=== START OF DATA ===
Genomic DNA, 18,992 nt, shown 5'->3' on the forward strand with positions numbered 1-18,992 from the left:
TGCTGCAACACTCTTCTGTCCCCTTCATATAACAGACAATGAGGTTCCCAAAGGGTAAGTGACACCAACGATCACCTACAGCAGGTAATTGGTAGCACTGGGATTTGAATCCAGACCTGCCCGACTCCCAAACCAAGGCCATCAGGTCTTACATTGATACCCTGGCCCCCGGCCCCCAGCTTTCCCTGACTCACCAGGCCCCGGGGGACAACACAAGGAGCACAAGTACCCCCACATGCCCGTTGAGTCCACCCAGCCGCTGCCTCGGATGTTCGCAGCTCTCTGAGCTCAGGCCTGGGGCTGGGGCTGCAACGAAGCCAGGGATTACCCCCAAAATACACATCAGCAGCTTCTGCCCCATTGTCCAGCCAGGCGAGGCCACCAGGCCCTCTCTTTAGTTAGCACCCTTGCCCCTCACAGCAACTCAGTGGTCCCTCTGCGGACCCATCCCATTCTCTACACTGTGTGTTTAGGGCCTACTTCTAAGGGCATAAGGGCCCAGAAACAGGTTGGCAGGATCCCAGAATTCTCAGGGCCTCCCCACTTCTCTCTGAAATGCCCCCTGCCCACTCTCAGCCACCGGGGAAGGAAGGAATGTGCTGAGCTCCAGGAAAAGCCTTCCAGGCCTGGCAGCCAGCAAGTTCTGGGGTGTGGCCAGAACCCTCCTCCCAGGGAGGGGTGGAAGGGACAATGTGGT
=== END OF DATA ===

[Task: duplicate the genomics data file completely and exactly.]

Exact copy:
Genomic DNA, 18,992 nt, shown 5'->3' on the forward strand with positions numbered 1-18,992 from the left:
TGCTGCAACACTCTTCTGTCCCCTTCATATAACAGACAATGAGGTTCCCAAAGGGTAAGTGACACCAACGATCACCTACAGCAGGTAATTGGTAGCACTGGGATTTGAATCCAGACCTGCCCGACTCCCAAACCAAGGCCATCAGGTCTTACATTGATACCCTGGCCCCCGGCCCCCAGCTTTCCCTGACTCACCAGGCCCCGGGGGACAACACAAGGAGCACAAGTACCCCCACATGCCCGTTGAGTCCACCCAGCCGCTGCCTCGGATGTTCGCAGCTCTCTGAGCTCAGGCCTGGGGCTGGGGCTGCAACGAAGCCAGGGATTACCCCCAAAATACACATCAGCAGCTTCTGCCCCATTGTCCAGCCAGGCGAGGCCACCAGGCCCTCTCTTTAGTTAGCACCCTTGCCCCTCACAGCAACTCAGTGGTCCCTCTGCGGACCCATCCCATTCTCTACACTGTGTGTTTAGGGCCTACTTCTAAGGGCATAAGGGCCCAGAAACAGGTTGGCAGGATCCCAGAATTCTCAGGGCCTCCCCACTTCTCTCTGAAATGCCCCCTGCCCACTCTCAGCCACCGGGGAAGGAAGGAATGTGCTGAGCTCCAGGAAAAGCCTTCCAGGCCTGGCAGCCAGCAAGTTCTGGGGTGTGGCCAGAACCCTCCTCCCAGGGAGGGGTGGAAGGGACAATGTGGT